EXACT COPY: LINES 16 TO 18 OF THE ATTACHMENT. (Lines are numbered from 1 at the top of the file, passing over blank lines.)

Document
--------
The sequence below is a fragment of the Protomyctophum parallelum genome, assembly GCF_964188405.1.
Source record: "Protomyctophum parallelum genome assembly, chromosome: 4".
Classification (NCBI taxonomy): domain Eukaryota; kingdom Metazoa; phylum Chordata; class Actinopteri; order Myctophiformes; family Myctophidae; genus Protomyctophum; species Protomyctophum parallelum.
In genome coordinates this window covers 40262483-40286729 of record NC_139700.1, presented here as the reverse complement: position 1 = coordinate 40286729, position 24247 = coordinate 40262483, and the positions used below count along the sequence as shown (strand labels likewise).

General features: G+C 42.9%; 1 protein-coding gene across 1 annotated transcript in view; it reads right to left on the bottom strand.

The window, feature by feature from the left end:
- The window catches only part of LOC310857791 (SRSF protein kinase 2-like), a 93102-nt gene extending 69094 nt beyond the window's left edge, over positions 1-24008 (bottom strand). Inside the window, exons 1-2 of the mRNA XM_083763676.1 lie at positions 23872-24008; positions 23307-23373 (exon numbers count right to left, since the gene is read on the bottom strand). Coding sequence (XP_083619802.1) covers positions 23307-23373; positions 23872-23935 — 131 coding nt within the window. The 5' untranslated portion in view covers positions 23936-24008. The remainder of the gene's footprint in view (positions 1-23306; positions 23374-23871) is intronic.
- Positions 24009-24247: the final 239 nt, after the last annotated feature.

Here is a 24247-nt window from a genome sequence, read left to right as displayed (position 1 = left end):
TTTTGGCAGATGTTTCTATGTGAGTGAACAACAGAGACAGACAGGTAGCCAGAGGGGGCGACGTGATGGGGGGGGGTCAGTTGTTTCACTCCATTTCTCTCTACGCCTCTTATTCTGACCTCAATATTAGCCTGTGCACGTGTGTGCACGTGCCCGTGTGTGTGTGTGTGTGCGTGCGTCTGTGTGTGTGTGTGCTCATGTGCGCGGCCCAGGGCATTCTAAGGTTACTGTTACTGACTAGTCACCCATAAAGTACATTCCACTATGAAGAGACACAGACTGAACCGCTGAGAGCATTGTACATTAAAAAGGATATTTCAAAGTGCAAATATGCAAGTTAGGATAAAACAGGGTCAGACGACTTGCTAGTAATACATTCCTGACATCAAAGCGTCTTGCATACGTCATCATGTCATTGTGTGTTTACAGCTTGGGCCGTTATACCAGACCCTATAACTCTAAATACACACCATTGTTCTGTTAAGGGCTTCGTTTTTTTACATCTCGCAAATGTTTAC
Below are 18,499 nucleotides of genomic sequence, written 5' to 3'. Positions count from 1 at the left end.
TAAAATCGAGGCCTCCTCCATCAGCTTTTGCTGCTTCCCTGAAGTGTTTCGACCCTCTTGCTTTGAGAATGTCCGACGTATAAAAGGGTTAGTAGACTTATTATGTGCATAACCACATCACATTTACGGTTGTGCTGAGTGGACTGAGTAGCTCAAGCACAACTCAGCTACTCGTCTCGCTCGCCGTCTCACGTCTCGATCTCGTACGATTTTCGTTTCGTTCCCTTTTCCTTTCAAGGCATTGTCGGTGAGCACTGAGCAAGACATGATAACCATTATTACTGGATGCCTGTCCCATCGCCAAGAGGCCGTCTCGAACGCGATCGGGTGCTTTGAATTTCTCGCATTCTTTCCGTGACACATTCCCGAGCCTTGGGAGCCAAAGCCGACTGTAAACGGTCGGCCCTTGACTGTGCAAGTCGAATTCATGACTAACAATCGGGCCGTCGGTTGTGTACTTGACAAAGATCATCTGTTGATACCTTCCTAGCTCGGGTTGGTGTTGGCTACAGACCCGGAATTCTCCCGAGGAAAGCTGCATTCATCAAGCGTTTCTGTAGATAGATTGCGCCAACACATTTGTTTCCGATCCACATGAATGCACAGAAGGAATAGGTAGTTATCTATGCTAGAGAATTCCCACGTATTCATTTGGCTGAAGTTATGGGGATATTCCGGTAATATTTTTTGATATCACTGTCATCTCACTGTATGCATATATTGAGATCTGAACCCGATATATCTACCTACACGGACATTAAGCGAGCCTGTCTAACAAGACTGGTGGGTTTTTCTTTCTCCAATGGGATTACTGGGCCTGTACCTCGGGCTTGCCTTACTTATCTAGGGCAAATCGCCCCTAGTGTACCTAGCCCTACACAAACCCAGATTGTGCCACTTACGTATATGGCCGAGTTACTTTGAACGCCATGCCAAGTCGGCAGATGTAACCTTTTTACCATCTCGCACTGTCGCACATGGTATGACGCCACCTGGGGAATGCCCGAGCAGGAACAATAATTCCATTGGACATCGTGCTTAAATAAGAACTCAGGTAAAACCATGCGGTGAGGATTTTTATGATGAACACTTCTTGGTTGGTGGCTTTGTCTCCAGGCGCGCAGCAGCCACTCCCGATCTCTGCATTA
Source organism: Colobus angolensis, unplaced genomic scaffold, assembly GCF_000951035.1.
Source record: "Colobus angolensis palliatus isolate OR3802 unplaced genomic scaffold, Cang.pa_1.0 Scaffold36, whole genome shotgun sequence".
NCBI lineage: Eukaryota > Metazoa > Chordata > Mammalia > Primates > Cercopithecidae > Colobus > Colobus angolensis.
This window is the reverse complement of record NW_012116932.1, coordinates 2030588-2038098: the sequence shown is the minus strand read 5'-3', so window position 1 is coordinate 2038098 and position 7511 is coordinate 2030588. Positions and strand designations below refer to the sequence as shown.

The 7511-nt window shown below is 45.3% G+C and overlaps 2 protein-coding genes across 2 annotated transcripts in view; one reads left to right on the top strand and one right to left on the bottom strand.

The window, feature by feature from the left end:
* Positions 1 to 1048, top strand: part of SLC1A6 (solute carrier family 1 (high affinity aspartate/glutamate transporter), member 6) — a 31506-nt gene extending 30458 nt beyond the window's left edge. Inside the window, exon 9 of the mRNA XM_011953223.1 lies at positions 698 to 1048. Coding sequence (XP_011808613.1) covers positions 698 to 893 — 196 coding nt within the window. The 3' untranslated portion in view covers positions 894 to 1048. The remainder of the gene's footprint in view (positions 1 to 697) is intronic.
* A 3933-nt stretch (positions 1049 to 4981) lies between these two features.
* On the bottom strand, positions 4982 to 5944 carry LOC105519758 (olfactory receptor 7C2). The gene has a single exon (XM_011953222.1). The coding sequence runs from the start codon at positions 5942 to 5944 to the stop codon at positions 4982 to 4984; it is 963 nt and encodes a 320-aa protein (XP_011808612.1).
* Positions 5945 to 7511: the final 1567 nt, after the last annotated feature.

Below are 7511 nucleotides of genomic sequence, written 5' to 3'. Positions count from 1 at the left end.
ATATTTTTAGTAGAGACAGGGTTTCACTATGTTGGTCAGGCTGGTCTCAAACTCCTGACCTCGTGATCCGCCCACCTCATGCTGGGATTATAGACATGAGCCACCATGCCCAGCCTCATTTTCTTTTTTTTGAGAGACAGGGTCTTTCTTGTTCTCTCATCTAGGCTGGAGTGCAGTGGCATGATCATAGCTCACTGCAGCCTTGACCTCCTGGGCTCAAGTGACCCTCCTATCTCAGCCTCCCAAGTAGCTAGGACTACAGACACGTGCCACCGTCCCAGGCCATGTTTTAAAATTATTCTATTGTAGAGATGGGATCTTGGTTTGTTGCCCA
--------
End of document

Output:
This window is the reverse complement of record NW_012116932.1, coordinates 2030588-2038098: the sequence shown is the minus strand read 5'-3', so window position 1 is coordinate 2038098 and position 7511 is coordinate 2030588. Positions and strand designations below refer to the sequence as shown.

The 7511-nt window shown below is 45.3% G+C and overlaps 2 protein-coding genes across 2 annotated transcripts in view; one reads left to right on the top strand and one right to left on the bottom strand.

The window, feature by feature from the left end: